Will the GOP Split With Trump Over Foreign Policy?
Trump’s supporters tend to explain away this behavior as the unsavory means by which the president hopes to achieve a worthy objective: a nuclear deal with North Korea, which has eluded his predecessors. They note that Trump has held firm on severe North Korean sanctions. “For 30 years, they’ve been trying to pound a round peg in a square hole,” the Republican Senator James Risch once told me, regarding the history of U.S. talks with Pyongyang. “Things need to be done differently.” If nothing else, even as Trump has worked to erase nearly every aspect of Obama’s foreign-policy record, the two presidents have fashioned a joint legacy: shattering the long-standing bipartisan American taboo of presidents directly engaging with their foes.
Inviting Taliban leaders to peace talks at Camp David right before the anniversary of the 9/11 attacks.
Congressional Republicans investigated and censured the Obama administration in 2014 for freeing five Taliban commanders from Guantánamo Bay in return for the release of a captive American soldier named Bowe Bergdahl, and for keeping U.S. lawmakers in the dark about it. “Those folks are sitting in Qatar capable today of inflicting harm on the United States of America,” an indignant representative from Kansas named Mike Pompeo declared at the time.
Today those same folks are still sitting in Qatar as part of a Taliban delegation negotiating the terms of an American military withdrawal from Afghanistan, beside a U.S. team appointed by now–Secretary of State Pompeo. And earlier this month, Trump went much further than Obama ever did in his talks with the militant group, secretly summoning Taliban leaders to his Camp David retreat just days before the anniversary of 9/11 to seal a peace deal.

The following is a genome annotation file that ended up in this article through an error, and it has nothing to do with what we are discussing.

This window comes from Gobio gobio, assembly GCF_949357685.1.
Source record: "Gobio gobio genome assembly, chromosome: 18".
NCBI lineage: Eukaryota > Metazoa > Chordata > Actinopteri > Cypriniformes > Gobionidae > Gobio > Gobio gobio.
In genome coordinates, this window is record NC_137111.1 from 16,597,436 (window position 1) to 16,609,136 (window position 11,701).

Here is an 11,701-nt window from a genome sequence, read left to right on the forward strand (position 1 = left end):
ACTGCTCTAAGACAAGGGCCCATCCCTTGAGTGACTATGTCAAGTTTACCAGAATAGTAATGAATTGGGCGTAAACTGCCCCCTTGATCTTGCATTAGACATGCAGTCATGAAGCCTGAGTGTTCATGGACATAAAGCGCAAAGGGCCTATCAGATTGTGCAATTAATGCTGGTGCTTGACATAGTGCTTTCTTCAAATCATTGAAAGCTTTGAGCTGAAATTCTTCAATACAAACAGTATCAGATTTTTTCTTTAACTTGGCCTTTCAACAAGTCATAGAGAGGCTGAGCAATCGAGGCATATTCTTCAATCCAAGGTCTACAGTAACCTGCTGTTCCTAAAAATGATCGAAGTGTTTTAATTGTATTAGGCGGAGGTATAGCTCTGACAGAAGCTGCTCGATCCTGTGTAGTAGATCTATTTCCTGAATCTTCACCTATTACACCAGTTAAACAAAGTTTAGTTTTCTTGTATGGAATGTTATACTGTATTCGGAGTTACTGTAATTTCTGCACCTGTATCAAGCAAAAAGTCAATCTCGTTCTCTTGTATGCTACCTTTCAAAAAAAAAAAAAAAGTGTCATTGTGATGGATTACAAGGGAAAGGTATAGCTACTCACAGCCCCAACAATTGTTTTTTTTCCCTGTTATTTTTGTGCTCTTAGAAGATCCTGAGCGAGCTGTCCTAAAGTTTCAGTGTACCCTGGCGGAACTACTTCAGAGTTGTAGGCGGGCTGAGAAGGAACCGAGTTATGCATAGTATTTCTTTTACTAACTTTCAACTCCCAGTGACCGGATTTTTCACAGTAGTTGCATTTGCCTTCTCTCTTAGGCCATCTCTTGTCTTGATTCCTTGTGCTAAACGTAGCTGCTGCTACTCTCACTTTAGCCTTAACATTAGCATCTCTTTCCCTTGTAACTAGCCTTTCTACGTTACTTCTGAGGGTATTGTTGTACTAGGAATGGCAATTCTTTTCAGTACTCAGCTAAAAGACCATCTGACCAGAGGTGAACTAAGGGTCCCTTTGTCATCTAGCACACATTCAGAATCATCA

Republican officials have generally been more vocal about Trump’s prudence in canceling the meeting over a Taliban attack that killed an American soldier in Kabul than about the underlying folly of the scheme itself, but others in their orbit have been less forgiving. “It is an outrage that Obama freed” the Taliban commanders, the conservative columnist Marc Thiessen recently wrote. “But for Trump to even consider allowing leaders of a designated terrorist organization to set foot in Camp David is worse than an outrage; it is an insult to all those who died on 9/11 and the American troops who gave their lives fighting them in Afghanistan.”
Siding with Russian President Vladimir Putin over U.S. intelligence agencies.
Republicans went after Obama for—in their view—naively seeking to “reset” U.S. relations with Russia during his first term, and for informing then–Russian President Dmitry Medvedev, during a private conversation caught on a hot mic, that he would have more “flexibility” to discuss missile-defense issues after the 2012 presidential election.